Choosing Coffee Beans by Species, Origin, Roast, Blend & Flavouring
Once you have your coffee beans at home, you can influence the flavor of your cup by varying the grinder setting and the brewing technique; but it is what happens before you bring your beans home that has the most impact on coffee flavour and quality. The five things you will need to consider when buying are:
There are more than 50 species of coffee plant world wide, but only two species – Arabica and Robusta – are used in commercial coffee production.
Due to its preferred flavor, Arabica is the most sought after coffee. When buying single origin coffees, you will find that they are composed of 100% Arabica beans. In general, Robusta coffee beans are used only in blends. If you are looking to grind and brew your own coffee at home, look for either single-origin coffee, or blends of 100% Arabica coffee beans.
The following table compares the features of the two species:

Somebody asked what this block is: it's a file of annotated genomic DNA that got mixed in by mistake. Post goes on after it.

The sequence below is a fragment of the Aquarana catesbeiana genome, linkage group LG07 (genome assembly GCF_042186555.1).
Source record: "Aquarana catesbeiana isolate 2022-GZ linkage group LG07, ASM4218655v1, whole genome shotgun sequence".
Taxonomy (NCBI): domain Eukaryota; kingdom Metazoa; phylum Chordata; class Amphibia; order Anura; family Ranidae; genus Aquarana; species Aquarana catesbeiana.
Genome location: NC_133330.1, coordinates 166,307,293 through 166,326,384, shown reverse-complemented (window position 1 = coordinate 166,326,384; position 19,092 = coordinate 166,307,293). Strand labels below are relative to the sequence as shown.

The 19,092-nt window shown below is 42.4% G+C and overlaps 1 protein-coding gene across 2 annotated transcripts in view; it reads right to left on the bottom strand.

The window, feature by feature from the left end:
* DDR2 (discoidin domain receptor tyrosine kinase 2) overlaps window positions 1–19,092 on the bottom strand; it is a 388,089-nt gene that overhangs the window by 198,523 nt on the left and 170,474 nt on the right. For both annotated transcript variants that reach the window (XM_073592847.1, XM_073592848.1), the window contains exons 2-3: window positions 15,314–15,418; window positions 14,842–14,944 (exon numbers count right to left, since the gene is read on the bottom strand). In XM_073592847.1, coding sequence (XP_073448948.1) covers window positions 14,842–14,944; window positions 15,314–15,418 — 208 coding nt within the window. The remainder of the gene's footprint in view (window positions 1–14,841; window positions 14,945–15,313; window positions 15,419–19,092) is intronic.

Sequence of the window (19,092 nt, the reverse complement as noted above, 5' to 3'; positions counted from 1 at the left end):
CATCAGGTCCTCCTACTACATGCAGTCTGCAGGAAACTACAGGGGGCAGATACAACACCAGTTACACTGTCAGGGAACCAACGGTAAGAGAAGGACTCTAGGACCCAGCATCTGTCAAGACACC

|Caffeine Level||Low – about half that of Robusta||High – about twice that of Arabica|
|Flavor||Mild and aromatic||Sharp, bitter|
|Shape||Flat, elongated||Oval, rounded, convex|
|Color||Deep green with a silvery blue tinge||Pale green/yellow with a brown or grey tinge|
|Cultivation||High altitude. Requires careful cultivation||Low altitude (often at sea level). Hardy plant. Requires little rainfall|
|Region||Central America, Colombia, Brazil, Jamaica, Ethiopia,Thailand.||West and Central Africa, Brazil, South East Asia.|
|Usage||About 70% of world’s coffee production. Arabica is used in fine coffee, including estate and gourmet blends.||About 25% of the world’s coffee production. Robusta is used in instant coffee and espresso blends for it’s high caffeine level.|